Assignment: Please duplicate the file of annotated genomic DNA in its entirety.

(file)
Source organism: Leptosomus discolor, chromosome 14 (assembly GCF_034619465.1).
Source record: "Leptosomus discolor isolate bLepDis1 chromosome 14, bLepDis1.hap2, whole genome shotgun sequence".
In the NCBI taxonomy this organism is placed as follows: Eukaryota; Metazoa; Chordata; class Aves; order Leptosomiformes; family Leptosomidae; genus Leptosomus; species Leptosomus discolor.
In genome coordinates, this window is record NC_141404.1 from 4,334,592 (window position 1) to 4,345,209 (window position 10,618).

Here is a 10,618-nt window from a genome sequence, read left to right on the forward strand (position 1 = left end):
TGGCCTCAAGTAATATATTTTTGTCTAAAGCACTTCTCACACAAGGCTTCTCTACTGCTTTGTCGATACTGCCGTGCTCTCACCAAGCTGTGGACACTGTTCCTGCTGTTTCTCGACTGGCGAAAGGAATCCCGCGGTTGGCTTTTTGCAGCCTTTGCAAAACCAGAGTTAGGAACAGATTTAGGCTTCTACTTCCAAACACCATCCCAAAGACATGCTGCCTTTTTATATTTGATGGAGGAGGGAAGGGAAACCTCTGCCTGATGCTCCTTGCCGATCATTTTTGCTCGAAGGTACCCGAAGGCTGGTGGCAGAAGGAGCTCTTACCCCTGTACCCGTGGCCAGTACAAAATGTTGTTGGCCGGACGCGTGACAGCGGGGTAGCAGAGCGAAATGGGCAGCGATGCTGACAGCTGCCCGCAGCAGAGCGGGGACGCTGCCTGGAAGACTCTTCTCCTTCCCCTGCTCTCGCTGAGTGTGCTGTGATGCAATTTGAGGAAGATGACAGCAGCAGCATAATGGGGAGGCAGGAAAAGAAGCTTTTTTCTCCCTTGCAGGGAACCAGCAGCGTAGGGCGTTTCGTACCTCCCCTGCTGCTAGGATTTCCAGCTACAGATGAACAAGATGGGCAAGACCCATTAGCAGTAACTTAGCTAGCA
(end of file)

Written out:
Source organism: Leptosomus discolor, chromosome 14 (assembly GCF_034619465.1).
Source record: "Leptosomus discolor isolate bLepDis1 chromosome 14, bLepDis1.hap2, whole genome shotgun sequence".
In the NCBI taxonomy this organism is placed as follows: Eukaryota; Metazoa; Chordata; class Aves; order Leptosomiformes; family Leptosomidae; genus Leptosomus; species Leptosomus discolor.
In genome coordinates, this window is record NC_141404.1 from 4,334,592 (window position 1) to 4,345,209 (window position 10,618).

Here is a 10,618-nt window from a genome sequence, read left to right on the forward strand (position 1 = left end):
TGGCCTCAAGTAATATATTTTTGTCTAAAGCACTTCTCACACAAGGCTTCTCTACTGCTTTGTCGATACTGCCGTGCTCTCACCAAGCTGTGGACACTGTTCCTGCTGTTTCTCGACTGGCGAAAGGAATCCCGCGGTTGGCTTTTTGCAGCCTTTGCAAAACCAGAGTTAGGAACAGATTTAGGCTTCTACTTCCAAACACCATCCCAAAGACATGCTGCCTTTTTATATTTGATGGAGGAGGGAAGGGAAACCTCTGCCTGATGCTCCTTGCCGATCATTTTTGCTCGAAGGTACCCGAAGGCTGGTGGCAGAAGGAGCTCTTACCCCTGTACCCGTGGCCAGTACAAAATGTTGTTGGCCGGACGCGTGACAGCGGGGTAGCAGAGCGAAATGGGCAGCGATGCTGACAGCTGCCCGCAGCAGAGCGGGGACGCTGCCTGGAAGACTCTTCTCCTTCCCCTGCTCTCGCTGAGTGTGCTGTGATGCAATTTGAGGAAGATGACAGCAGCAGCATAATGGGGAGGCAGGAAAAGAAGCTTTTTTCTCCCTTGCAGGGAACCAGCAGCGTAGGGCGTTTCGTACCTCCCCTGCTGCTAGGATTTCCAGCTACAGATGAACAAGATGGGCAAGACCCATTAGCAGTAACTTAGCTAGCA